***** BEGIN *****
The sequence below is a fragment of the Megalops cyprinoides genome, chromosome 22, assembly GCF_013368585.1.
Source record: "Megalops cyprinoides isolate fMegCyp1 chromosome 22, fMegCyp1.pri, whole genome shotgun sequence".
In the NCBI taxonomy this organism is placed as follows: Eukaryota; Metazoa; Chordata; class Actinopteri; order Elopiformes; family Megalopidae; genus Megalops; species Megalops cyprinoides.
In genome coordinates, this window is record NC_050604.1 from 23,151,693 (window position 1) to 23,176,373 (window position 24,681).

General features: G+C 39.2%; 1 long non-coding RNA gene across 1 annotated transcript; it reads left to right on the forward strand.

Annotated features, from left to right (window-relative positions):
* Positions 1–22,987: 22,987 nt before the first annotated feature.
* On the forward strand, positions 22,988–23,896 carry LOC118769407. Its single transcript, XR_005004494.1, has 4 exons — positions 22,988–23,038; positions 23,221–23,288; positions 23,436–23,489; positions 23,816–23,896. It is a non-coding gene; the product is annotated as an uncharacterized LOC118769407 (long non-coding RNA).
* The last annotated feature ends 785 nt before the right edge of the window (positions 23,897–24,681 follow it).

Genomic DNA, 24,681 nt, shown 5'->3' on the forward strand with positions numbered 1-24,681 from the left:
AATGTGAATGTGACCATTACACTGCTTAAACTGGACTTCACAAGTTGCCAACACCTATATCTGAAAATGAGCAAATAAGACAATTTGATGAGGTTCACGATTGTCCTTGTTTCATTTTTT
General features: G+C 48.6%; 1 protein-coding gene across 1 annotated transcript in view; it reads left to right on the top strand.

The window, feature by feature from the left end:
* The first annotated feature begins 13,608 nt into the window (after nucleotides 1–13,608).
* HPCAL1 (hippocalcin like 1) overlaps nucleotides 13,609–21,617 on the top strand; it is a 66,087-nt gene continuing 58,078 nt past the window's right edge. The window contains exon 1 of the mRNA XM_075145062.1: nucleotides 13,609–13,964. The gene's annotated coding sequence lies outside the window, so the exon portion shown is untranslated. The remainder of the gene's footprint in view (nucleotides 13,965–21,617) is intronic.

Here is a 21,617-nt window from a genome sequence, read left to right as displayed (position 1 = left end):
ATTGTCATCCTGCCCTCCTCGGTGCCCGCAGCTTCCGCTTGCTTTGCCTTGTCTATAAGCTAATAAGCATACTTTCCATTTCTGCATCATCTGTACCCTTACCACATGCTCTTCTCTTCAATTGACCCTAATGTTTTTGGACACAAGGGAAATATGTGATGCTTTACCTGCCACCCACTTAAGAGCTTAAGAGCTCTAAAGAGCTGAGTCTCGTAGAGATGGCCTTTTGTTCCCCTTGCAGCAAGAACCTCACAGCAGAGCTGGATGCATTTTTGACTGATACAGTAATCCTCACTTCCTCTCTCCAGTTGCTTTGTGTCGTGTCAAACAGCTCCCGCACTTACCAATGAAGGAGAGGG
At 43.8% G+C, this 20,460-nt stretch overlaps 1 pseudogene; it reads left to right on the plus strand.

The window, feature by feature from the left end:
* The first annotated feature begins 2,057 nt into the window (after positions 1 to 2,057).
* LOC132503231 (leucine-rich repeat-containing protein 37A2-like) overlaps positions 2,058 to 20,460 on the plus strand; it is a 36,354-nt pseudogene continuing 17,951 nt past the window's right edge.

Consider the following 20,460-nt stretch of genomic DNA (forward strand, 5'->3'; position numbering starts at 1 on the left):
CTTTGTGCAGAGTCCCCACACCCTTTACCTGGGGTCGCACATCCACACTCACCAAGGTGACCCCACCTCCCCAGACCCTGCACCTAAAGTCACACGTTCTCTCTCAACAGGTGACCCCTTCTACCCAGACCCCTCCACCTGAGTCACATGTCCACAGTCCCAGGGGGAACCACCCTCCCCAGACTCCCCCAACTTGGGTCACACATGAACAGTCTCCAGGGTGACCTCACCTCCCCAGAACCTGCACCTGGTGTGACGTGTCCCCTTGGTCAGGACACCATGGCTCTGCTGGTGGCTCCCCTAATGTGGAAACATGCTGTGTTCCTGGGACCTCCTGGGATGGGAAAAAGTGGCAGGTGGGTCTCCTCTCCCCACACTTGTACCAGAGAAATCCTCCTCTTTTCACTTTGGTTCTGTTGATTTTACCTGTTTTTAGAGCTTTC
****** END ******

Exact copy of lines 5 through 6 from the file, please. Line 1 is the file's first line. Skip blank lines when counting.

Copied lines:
General features: G+C 39.2%; 1 long non-coding RNA gene across 1 annotated transcript; it reads left to right on the forward strand.

Annotated features, from left to right (window-relative positions):